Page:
Bone Density Screening ask physician ask physician
Pelvic Exam every 1 to 3 years every 1 to 3 years every 1 to 3 years
Chlamydia & Gonorrhea yearly if sexually active yearly if sexually active yearly if sexually active
Prostate Exam DRE for high-risk patients yearly
Eye Exam once between ages 20-29; twice between ages 30-39 once at age 40; then every 2 to 4 years every 2 to 4 years
Hearing Test every 10 years every 10 years every 10 years
Dental Exam 1 to 2 times per year 1 to 2 times per year 1 to 2 times per year
Skin Test / Mole Exam monthly self-exam monthly self-exam monthly self-exam
Depression / Mental Health ask physician ask physician ask physician
Height / Weight ask physician ask physician ask physician
Human Papilloma Virus Vaccine 3 does for females
Tetanus-Diphtheria Booster Vaccine every 10 years every 10 years every 10 years
Meningococcal Polysaccharide Vaccine 1 dose for college freshman living in dormitories
Meningococcal Conjugate Vaccine 1 dose for college freshman living in dormitories
Seasonal Influenza Vaccine yearly yearly yearly
Pneumococcal Vaccine yearly

Elder Health & Living

Below is a recommended “Health Screenings and Immunizations for Elders” table. High risk groups may require additional screenings and monitoring. Please consult your physician.

Elder Health & Healthly Living

Screening Test or Recommended Immunizations Ages 65 and over
Blood Pressure every 2 years
Cholesterol ask physician
Blood Glucose every 3 years
Colonoscopy every 10 years; ask physician if over age 80
Fecal Occult Blood yearly
Flexible Sigmoidoscopy every 5 years without colonoscopy
Mammogram every 1 to 2 years through age 69; ask physician if over 70
Clinical Breast Exam yearly
Pap Test ask physician
Bone Density Screening yearly for women
Pelvic Exam every 1 to 3 years
Chlamydia & Gonorrhea yearly if sexually active
Prostate Exam yearly
Eye Exam every 2 to 4 years
Hearing Test every 10 years
Dental Exam 1 to 2 times per year
Skin Test / Mole Exam monthly self-exam
Depression / Mental Health ask physician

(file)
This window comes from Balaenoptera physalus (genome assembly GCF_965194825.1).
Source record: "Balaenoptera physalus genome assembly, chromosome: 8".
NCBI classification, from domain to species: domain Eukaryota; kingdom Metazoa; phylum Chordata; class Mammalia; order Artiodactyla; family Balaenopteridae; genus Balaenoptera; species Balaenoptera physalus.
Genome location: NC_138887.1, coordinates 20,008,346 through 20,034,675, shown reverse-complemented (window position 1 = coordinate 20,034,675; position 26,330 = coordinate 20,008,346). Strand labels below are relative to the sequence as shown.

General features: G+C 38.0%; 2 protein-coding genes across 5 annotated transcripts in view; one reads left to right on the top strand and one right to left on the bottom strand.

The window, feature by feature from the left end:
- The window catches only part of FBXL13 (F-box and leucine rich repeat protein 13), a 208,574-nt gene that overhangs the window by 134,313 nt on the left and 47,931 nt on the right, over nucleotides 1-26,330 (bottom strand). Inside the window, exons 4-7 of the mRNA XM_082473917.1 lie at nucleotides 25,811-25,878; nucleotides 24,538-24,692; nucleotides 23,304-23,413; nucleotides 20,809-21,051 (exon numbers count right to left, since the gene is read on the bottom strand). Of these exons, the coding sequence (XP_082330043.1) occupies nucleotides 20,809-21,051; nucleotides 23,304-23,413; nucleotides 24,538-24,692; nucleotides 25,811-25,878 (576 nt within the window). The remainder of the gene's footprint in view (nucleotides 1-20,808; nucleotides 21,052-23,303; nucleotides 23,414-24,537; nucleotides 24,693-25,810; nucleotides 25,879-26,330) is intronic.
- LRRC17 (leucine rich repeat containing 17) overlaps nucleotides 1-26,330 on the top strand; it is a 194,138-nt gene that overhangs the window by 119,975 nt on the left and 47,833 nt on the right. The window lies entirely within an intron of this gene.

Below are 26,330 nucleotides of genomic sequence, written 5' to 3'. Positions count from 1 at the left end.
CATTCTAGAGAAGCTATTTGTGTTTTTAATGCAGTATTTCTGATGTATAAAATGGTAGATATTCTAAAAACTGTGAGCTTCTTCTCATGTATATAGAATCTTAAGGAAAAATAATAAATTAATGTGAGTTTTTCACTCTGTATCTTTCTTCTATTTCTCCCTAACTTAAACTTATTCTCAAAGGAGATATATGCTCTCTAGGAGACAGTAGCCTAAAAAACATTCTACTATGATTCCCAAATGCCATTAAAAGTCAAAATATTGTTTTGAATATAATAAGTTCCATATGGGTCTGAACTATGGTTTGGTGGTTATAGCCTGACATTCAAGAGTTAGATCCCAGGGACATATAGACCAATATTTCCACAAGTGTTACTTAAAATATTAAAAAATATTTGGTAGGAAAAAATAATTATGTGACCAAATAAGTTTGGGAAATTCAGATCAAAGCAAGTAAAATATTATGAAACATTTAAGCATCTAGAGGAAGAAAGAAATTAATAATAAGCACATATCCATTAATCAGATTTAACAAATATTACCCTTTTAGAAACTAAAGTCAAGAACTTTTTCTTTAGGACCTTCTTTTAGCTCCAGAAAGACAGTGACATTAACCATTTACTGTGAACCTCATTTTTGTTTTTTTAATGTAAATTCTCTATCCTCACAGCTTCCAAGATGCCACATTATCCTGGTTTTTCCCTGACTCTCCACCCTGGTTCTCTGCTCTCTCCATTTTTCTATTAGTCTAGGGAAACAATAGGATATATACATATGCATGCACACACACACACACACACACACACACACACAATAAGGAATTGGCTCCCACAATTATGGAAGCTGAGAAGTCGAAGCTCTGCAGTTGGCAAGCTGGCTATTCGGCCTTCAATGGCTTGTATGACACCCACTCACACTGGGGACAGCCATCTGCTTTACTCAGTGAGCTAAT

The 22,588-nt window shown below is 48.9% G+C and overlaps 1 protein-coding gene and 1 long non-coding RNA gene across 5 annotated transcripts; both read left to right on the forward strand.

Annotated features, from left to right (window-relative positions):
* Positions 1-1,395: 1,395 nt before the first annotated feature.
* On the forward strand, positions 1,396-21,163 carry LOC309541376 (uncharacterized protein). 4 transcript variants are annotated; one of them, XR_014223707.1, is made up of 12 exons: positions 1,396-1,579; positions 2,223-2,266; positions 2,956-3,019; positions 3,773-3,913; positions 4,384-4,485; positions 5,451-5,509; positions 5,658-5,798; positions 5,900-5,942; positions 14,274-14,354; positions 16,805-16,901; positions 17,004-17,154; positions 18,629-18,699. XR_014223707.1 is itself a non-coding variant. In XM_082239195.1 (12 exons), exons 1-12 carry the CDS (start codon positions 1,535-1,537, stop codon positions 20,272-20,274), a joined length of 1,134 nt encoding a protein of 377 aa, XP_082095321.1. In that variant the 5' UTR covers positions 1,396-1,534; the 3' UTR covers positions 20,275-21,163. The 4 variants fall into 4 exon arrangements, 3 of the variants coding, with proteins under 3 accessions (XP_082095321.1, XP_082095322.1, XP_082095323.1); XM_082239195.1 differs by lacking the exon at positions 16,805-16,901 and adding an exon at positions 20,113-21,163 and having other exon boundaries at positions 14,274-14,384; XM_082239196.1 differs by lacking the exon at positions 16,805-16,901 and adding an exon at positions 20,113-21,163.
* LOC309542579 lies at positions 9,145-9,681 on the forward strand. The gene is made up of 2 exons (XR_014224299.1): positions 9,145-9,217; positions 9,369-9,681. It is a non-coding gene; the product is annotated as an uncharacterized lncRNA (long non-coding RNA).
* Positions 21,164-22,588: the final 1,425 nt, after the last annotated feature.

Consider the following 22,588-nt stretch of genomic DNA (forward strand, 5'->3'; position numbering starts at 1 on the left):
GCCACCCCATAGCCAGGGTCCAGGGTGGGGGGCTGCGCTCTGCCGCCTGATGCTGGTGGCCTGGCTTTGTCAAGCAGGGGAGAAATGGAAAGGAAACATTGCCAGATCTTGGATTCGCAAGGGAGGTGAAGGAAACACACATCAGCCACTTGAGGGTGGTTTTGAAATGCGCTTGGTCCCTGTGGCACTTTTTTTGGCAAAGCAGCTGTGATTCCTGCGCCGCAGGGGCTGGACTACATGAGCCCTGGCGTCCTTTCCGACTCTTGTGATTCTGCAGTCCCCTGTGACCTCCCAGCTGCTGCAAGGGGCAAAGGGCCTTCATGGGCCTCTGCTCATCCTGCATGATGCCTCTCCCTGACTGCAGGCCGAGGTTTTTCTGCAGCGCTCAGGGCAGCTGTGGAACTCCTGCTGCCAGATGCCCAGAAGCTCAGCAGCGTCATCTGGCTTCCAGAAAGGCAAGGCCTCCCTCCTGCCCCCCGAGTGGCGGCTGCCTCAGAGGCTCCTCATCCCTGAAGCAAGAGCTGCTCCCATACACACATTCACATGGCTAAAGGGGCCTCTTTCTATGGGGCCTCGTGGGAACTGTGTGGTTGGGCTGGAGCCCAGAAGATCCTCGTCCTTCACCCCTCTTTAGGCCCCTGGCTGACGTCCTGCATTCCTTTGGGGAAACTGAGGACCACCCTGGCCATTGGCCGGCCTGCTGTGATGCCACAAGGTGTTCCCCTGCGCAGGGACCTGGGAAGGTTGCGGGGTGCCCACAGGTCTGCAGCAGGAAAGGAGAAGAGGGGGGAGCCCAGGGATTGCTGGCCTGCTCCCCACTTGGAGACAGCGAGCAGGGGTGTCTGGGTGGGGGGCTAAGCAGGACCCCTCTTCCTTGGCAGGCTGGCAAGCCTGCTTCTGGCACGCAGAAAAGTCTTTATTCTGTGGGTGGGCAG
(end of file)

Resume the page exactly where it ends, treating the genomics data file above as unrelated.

Height / Weight ask physician
Tetanus-Diphtheria Booster Vaccine every 10 years
Seasonal Influenza Vaccine yearly
Pneumococcal Vaccine yearly

Upcoming Events

Oct
18
Wed
6:00 pm Addiction & Recovery: Where Can ... @ Allegheny-Kiski Health Foundation
Addiction & Recovery: Where Can ... @ Allegheny-Kiski Health Foundation
Oct 18 @ 6:00 pm – 9:00 pm
Laurie Johnson-Wade of Lost Dreams Awakening will be presenting a talk entitled “Addiction & Recovery: Where Can I Turn?” to help community members navigate their options when trying to seek help for a family member struggling with drug addition. This free event will take place on Wednesday, October 18,
Oct
27
Fri
6:30 pm AKH Foundation’s 12th Annual Win... @ Hillcrest Country Club
AKH Foundation’s 12th Annual Win... @ Hillcrest Country Club
Oct 27 @ 6:30 pm
Join us for a fun-filled evening at the AKH Foundation’s 12th Annual Wine Tasting Dinner, which will take place on Friday, October 27th, 2017 at Hillcrest Country Club. Please RSVP to this event by calling the Foundation at (724) 294-3157.
Nov
29
Wed
6:00 pm There is Hope For Drug Addiction... @ Allegheny-Kiski Health Foundation
There is Hope For Drug Addiction... @ Allegheny-Kiski Health Foundation
Nov 29 @ 6:00 pm – 9:00 pm
During her free seminar, “There is Hope For Drug Addiction: Trends, Tragedies and Triumphs,” Laurie Johnson-Wade of Lost Dreams Awakening will share the latest news in dealing with drug addiction to help families better understand how to seek help for this tragic illness. This free event will take place